Wikipedia talk:Notability

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Schools & notability[edit]

One of the tasks I check on is articles that have been PROD'd. Lately, over the past few weeks, I've noticed a lot of schools, mostly in India, being PROD'd. The standard deletion rationale has been "No sources establishing notability of the school. GNG is not met". Most are secondary schools but there have been some colleges as well. Sometimes these deletions are so complete and sweeping that entire templates of local schools have been deleted because none of the schools listed on them still have articles. So far, I'm guessing that dozens of these school articles have been PROD'd and deleted for lack of GNG notability.

I'm wondering if we should really be applying this standard of notability to schools in countries where local schools might not get as much news coverage as they do in, say, the U.S. or UK where there are usually local newspapers covering high school & college sports and achievements. Thoughts? Liz Read! Talk! 02:11, 2 November 2021 (UTC)

Secondary schools long have been accepted under an WP:OUTCOMES, that claimed that schools were likely to be notable and so couldn't be deleted. With NORG, of which schools applied to, that situation has now changed, and you're seeing basically the cleanup from that. Keep in mind: these articles can always be redirected to the local community that the school is in, as those geographic articles won't be deleted, and it is reasonably to talk about the local school system in those. --Masem (t) 02:22, 2 November 2021 (UTC)
I'm thinking schools should perhaps not be PRODed then. Instead, anyone can redirect them immediately to the local school system, as a sort of indefinite PROD. Anyone can contest it by reverting the redirect, in which case an AfD nomination can be made to enforce the redirect. -- King of ♥ 02:25, 2 November 2021 (UTC)

Definition of "significant coverage"[edit]

A key part of defining Notablility is the term "significant coverage" WP:SIGCOV.

"Significant coverage" addresses the topic directly and in detail, so that no original research is needed to extract the content. Significant coverage is more than a trivial mention, but it does not need to be the main topic of the source material.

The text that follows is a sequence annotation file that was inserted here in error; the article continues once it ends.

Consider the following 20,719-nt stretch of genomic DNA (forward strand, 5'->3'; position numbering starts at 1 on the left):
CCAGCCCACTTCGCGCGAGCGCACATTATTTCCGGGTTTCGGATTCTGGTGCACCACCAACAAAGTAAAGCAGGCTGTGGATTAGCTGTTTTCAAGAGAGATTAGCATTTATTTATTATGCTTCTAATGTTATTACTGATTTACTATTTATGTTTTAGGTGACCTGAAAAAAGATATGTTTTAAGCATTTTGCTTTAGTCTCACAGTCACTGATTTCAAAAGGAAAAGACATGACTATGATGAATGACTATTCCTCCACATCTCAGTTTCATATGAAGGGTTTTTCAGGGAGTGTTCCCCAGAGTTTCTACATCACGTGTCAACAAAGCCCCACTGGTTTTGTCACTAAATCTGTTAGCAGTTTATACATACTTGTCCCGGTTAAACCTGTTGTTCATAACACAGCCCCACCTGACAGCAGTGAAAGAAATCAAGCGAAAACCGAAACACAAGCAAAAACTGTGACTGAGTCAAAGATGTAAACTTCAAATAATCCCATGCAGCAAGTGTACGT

One of the discussion points raised at the mammoth ANI thread Wikipedia:Administrators' noticeboard/Incidents#Wikipedia:Article Rescue Squadron is getting problematic was that this term "significant coverage" needs to be better defined. I am raising this point here so that interested editors might further develop the current definition to be more clear. William Harris (talk) 21:13, 4 November 2021 (UTC)

From my interpretation of WP:GNG if its more than a mention but doesn't have to be the main topic, a paragraph or so should be sufficient. NemesisAT (talk) 21:19, 4 November 2021 (UTC)
Many years ago, I wrote an essay about WP:TRIVIALMENTIONs. The WP:GNG was clear about it, but it was buried in the guideline, so I used the essay to highlight the consensus best practice. Now I have found that there is a clear WP:CONSENSUS around what is trivial coverage. Your question is harder, and might be the next frontier. I agree, there is a lot more debate about whether we have passed the threshold of "significant" coverage. I think this kind of disagreement is somewhat unavoidable, and it's why I wrote an essay called WP:MINCOV. TLDR, significant coverage requires both quantity and quality of coverage, which is why it will need some level of discussion. But maybe this essay can guide the discussion to a more productive place. Shooterwalker (talk) 21:28, 4 November 2021 (UTC)
Given that we're talking in context of the ARS and specific issues from the ANI thread, a thing to consider if we are going to change language is to be clear that lots of sources but that only have brief, name-dropping type mention is not the equivalent of significant coverage. This is often a problem when there's a source dump by an ARS member at an AFD in that they insist on quantity but not quality of sources. --Masem (t) 21:43, 4 November 2021 (UTC)
  • The definition of "significant coverage" is simply that if a particular editor thinks that a topic is notable then any coverage is significant, but if that editor thinks that a topic is not notable then no coverage is significant. This principle can be seen played out on any daily log of AfD discussions. Phil Bridger (talk) 21:48, 4 November 2021 (UTC)